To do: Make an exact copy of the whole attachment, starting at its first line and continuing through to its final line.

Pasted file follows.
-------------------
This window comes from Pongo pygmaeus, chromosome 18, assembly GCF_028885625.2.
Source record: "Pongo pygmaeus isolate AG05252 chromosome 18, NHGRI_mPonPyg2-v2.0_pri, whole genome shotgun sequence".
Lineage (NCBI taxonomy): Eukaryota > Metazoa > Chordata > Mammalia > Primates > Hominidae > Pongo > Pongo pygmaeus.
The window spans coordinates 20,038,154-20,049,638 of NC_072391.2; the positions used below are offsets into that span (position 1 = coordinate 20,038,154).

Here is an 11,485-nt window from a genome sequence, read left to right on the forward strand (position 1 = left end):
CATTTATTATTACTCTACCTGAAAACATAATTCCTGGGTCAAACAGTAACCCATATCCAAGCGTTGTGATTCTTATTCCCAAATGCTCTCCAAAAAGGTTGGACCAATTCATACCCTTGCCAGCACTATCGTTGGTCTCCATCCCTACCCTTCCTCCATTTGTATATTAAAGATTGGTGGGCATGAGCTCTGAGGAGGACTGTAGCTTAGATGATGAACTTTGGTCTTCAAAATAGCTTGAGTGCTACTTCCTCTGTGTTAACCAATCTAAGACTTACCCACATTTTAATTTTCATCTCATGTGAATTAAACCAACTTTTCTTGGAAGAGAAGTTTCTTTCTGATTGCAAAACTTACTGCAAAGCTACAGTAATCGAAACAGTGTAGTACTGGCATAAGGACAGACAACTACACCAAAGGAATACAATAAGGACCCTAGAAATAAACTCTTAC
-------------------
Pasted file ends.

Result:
This window comes from Pongo pygmaeus, chromosome 18, assembly GCF_028885625.2.
Source record: "Pongo pygmaeus isolate AG05252 chromosome 18, NHGRI_mPonPyg2-v2.0_pri, whole genome shotgun sequence".
Lineage (NCBI taxonomy): Eukaryota > Metazoa > Chordata > Mammalia > Primates > Hominidae > Pongo > Pongo pygmaeus.
The window spans coordinates 20,038,154-20,049,638 of NC_072391.2; the positions used below are offsets into that span (position 1 = coordinate 20,038,154).

Here is an 11,485-nt window from a genome sequence, read left to right on the forward strand (position 1 = left end):
CATTTATTATTACTCTACCTGAAAACATAATTCCTGGGTCAAACAGTAACCCATATCCAAGCGTTGTGATTCTTATTCCCAAATGCTCTCCAAAAAGGTTGGACCAATTCATACCCTTGCCAGCACTATCGTTGGTCTCCATCCCTACCCTTCCTCCATTTGTATATTAAAGATTGGTGGGCATGAGCTCTGAGGAGGACTGTAGCTTAGATGATGAACTTTGGTCTTCAAAATAGCTTGAGTGCTACTTCCTCTGTGTTAACCAATCTAAGACTTACCCACATTTTAATTTTCATCTCATGTGAATTAAACCAACTTTTCTTGGAAGAGAAGTTTCTTTCTGATTGCAAAACTTACTGCAAAGCTACAGTAATCGAAACAGTGTAGTACTGGCATAAGGACAGACAACTACACCAAAGGAATACAATAAGGACCCTAGAAATAAACTCTTAC